New York’s last romantic gets his own magazine.
In case you missed it, Mitt Romney today decided that the way to endear himself with the state he grew up in was to brag that he buys a lot of the cars it makes. This included uttering a line that will resonate far beyond the all-but-empty football stadium in which it was spoken: “Ann drives a couple of Cadillacs.” Not surprisingly, Michigander Jon Chait has the best theory on what the heck Romney was thinking with this riff, which will take its place as number, what, 27 on the clueless list: It does make sense, in an extremely narrow way.
President Obama visits the Detroit area on Friday, and his timing couldn't be better: Today's Detroit Free Press brings more good news from the auto industry: General Motors, Ford and Chrysler all plan to add jobs in Michigan, which stands to benefit more than any other state. Nissan, BMW, Honda, Toyota, Kia and Mercedes-Benz also are hiring. Suppliers are looking to add engineers and technical people, but at a more gradual pace. About 15,000 auto-related Michigan jobs could be created this year, said Sean McAlinden, economist at Ann Arbor's Center for Automotive Research.
This is the new column in TNR’s weekly series of"Mad Men" episode recaps. Caution: It contains spoilers. Click here for last week's review. Great films and TV series tend to distill in the memory to a particular type of camera shot.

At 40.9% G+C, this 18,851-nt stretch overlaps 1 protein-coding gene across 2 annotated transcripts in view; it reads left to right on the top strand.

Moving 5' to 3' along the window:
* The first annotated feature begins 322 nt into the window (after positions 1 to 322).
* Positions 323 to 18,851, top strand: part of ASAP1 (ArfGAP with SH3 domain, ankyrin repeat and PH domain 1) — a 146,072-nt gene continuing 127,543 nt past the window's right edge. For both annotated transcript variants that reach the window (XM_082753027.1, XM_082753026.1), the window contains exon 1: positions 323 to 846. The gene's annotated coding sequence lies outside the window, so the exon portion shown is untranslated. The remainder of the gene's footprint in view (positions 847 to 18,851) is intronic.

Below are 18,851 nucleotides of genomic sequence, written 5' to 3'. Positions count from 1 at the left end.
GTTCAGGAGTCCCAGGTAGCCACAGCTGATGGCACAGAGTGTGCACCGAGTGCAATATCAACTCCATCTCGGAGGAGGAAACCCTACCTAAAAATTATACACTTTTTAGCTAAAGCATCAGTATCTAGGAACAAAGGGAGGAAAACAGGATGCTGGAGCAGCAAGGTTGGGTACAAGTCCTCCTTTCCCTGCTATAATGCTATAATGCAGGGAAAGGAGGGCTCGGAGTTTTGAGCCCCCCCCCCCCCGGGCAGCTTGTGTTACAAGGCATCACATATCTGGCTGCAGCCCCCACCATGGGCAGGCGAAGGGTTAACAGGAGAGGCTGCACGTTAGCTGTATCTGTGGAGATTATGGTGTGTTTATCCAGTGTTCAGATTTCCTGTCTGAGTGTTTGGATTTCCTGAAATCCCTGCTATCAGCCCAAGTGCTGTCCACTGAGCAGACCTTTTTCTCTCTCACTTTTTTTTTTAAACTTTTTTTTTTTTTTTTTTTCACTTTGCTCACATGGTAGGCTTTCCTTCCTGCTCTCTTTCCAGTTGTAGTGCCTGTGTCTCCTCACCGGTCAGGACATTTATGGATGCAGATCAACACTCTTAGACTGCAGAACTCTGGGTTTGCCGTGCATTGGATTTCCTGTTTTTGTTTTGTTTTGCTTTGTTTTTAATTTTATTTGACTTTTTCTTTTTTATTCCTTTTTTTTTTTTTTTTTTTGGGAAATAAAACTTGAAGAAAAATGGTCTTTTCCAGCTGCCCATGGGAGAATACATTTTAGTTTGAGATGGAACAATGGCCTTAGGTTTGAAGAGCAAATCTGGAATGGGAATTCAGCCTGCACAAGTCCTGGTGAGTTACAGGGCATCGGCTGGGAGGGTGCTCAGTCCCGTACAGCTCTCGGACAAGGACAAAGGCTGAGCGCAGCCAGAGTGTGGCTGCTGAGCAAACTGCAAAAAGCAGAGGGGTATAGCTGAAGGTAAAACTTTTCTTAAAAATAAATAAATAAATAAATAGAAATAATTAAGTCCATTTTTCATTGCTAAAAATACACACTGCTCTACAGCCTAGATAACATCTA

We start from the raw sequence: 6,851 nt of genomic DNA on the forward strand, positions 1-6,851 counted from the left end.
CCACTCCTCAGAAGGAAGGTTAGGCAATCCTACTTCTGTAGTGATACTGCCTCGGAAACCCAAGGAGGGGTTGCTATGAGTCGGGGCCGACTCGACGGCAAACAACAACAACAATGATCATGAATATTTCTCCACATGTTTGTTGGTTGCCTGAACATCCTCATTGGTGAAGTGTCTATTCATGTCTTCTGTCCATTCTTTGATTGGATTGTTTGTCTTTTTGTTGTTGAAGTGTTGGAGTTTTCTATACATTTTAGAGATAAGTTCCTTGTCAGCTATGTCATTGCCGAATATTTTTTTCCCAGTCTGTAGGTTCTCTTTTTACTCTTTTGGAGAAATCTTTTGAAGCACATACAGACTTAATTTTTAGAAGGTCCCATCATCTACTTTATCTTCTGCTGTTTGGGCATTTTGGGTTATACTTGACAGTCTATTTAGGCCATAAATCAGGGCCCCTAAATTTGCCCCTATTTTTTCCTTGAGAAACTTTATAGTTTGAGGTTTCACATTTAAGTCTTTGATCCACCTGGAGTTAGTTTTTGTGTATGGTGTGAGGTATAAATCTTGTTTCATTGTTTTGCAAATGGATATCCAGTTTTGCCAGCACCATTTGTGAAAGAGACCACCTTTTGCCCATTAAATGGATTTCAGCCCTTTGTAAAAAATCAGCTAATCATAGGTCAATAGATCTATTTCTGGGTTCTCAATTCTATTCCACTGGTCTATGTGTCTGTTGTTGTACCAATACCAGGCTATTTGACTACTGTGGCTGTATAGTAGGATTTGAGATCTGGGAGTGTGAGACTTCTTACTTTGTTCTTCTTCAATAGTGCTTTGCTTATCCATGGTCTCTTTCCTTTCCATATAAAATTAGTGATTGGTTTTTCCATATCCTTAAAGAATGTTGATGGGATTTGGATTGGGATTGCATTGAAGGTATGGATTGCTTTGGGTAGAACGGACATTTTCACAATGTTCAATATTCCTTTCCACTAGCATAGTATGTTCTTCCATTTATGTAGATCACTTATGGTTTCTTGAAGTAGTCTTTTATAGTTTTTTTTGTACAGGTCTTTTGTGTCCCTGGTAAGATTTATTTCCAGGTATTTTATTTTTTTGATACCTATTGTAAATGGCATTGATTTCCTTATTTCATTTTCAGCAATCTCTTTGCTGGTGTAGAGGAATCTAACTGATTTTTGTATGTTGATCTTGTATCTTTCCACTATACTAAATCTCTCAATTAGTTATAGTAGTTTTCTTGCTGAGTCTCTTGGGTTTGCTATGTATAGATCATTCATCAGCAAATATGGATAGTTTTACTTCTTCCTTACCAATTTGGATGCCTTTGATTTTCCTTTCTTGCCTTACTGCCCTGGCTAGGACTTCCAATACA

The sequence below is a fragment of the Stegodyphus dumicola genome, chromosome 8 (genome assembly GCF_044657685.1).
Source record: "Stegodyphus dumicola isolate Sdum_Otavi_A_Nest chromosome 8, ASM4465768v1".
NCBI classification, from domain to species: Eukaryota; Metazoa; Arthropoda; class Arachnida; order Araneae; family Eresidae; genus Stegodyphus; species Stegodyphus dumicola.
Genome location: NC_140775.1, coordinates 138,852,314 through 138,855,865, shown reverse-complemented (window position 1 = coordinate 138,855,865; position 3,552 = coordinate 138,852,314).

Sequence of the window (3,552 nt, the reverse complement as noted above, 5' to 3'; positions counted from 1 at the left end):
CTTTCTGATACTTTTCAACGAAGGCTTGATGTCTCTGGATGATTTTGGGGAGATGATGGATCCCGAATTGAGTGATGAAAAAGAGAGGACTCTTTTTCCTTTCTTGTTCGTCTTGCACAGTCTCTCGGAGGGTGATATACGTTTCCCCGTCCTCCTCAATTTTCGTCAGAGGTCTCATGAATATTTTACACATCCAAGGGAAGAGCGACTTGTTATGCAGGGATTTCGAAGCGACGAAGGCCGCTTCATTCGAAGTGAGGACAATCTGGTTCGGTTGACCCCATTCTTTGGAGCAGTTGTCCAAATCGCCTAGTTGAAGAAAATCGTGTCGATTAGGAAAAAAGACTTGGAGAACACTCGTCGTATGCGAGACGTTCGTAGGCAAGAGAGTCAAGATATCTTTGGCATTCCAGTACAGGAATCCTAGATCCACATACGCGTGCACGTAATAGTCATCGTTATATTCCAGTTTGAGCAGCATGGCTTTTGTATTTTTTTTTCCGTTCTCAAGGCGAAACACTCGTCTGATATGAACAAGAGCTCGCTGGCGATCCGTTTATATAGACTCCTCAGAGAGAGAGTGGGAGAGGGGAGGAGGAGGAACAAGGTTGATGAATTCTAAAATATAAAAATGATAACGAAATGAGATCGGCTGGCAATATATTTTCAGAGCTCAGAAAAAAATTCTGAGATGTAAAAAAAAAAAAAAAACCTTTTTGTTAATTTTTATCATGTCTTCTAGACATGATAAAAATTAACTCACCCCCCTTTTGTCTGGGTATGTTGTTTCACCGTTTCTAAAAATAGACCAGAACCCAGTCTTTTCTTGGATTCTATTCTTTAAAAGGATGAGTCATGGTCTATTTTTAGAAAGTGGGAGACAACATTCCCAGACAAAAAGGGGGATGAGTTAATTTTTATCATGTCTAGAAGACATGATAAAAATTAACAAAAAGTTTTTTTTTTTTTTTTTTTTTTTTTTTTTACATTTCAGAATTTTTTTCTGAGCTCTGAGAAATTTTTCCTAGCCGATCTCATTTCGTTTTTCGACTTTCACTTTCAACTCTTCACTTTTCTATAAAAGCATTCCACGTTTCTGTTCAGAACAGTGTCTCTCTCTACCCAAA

On Labor Day, President Obama appointed Ron Bloom, head of the administration’s auto industry task force, as his manufacturing “czar.” A former United Steelworkers staffer, Bloom recognizes the importance of high-wage manufacturing to the U.S. economy and to the well-being of the Great Lakes metropolitan areas that have been its center for more than half a century. But his experience is mainly in structuring financial deals. Does he understand the non-financial obstacles to reviving American manufacturing?
Via Dave Roberts, a handful of Democratic and Republican senators are now touting a bill to set up a more promising variation on the "cash-for-clunkers" concept—namely, feebates. The idea here would be to slap an excise tax on gas-guzzlers that don't meet CAFE standards and recycle the money into rebates for efficient cars that beat CAFE standards. The fees and rebates would all sit on a sliding scale, so that the more efficient the car, the bigger the rebate (while bigger gas-guzzlers get hit with bigger fees).
General Motors has come to Washington, begging for a $25 billion bailout to keep it and its ailing Detroit counterparts going next year. But nobody seems too thrilled about the prospect. Liberals dwell on the companies’ gas-guzzling sport-utility vehicles. Conservatives obsess over all the well-paid union members with gold-plated benefits. And people of all ideological backgrounds remember how they used to buy domestic cars, years ago, but stopped because the cars were so damn lousy.
If you've been following the auto industry's crisis, then you've probably read or heard a lot about overpaid American autoworkers--in particular, the fact that the average hourly employee of the Big Three makes $70 per hour. That's an awful lot of money. Seventy dollars an hour in wages works out to almost $150,000 a year in gross income, if you assume a forty-hour work week. Is it any wonder the Big Three are in trouble?